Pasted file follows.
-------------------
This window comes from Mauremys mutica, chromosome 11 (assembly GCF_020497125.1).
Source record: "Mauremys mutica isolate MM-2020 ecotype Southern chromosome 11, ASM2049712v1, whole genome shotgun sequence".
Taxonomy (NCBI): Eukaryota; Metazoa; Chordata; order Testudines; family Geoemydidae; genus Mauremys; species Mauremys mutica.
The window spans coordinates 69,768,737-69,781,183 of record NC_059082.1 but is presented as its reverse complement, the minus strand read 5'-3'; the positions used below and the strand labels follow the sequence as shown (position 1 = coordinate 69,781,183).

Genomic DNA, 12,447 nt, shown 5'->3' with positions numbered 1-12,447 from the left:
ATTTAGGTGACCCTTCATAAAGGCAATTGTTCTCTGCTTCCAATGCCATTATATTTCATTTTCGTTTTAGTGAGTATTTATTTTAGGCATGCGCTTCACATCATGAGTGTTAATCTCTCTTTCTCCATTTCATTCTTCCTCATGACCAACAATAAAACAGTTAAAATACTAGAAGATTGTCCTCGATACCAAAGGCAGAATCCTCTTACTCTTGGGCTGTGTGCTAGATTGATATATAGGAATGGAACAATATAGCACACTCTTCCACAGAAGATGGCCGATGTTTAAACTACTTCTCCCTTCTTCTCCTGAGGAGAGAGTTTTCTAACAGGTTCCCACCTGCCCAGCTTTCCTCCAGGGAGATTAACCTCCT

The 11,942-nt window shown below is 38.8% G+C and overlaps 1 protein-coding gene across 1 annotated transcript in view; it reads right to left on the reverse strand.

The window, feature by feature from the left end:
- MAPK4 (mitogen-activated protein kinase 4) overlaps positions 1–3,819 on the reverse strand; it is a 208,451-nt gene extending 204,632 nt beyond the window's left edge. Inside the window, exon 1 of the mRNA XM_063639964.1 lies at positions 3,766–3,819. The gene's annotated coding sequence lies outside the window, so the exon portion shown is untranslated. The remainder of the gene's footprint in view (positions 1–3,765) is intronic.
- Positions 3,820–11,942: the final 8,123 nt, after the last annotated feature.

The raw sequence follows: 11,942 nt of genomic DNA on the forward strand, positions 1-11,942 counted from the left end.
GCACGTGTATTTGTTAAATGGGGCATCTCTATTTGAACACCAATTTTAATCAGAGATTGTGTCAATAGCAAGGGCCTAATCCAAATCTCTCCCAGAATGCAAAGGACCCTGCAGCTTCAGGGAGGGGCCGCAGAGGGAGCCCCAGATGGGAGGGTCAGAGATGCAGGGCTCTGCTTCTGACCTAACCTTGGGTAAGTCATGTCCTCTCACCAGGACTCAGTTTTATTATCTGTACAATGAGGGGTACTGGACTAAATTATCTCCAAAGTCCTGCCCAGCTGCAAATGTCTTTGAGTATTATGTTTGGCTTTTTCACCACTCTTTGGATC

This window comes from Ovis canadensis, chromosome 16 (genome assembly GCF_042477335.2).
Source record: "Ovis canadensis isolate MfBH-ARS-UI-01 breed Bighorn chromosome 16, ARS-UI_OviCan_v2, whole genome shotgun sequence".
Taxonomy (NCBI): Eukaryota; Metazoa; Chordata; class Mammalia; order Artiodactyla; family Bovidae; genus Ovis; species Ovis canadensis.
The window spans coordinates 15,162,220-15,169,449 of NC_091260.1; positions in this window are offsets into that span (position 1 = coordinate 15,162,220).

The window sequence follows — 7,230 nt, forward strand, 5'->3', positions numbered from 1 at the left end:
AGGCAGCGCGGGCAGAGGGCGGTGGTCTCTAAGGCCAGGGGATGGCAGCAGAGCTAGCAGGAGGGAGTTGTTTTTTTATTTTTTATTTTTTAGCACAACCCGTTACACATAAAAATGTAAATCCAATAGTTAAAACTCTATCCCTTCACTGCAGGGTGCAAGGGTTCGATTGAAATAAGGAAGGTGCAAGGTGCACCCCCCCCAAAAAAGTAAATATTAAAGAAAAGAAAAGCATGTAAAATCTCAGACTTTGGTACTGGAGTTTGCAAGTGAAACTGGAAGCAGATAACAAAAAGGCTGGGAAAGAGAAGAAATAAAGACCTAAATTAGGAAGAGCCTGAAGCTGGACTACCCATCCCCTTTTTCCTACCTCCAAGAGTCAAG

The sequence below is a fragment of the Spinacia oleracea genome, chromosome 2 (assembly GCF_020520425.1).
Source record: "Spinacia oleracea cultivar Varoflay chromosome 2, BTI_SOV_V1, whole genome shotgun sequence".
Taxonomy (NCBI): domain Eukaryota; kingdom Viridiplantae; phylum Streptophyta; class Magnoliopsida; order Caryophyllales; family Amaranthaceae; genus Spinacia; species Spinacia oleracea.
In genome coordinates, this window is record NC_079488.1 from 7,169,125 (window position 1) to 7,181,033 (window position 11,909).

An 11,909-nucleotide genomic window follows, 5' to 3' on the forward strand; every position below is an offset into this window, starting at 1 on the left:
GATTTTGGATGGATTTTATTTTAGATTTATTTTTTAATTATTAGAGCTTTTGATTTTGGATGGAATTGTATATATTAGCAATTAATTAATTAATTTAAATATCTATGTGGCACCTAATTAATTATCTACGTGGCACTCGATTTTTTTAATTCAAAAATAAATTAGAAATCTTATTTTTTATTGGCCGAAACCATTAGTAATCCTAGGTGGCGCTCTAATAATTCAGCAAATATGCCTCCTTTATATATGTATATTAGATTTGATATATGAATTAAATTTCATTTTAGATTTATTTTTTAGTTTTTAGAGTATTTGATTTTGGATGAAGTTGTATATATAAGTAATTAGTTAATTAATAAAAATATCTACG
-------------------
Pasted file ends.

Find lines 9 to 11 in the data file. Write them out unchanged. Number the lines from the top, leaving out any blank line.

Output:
- MAPK4 (mitogen-activated protein kinase 4) overlaps positions 1–3,819 on the reverse strand; it is a 208,451-nt gene extending 204,632 nt beyond the window's left edge. Inside the window, exon 1 of the mRNA XM_063639964.1 lies at positions 3,766–3,819. The gene's annotated coding sequence lies outside the window, so the exon portion shown is untranslated. The remainder of the gene's footprint in view (positions 1–3,765) is intronic.
- Positions 3,820–11,942: the final 8,123 nt, after the last annotated feature.

The raw sequence follows: 11,942 nt of genomic DNA on the forward strand, positions 1-11,942 counted from the left end.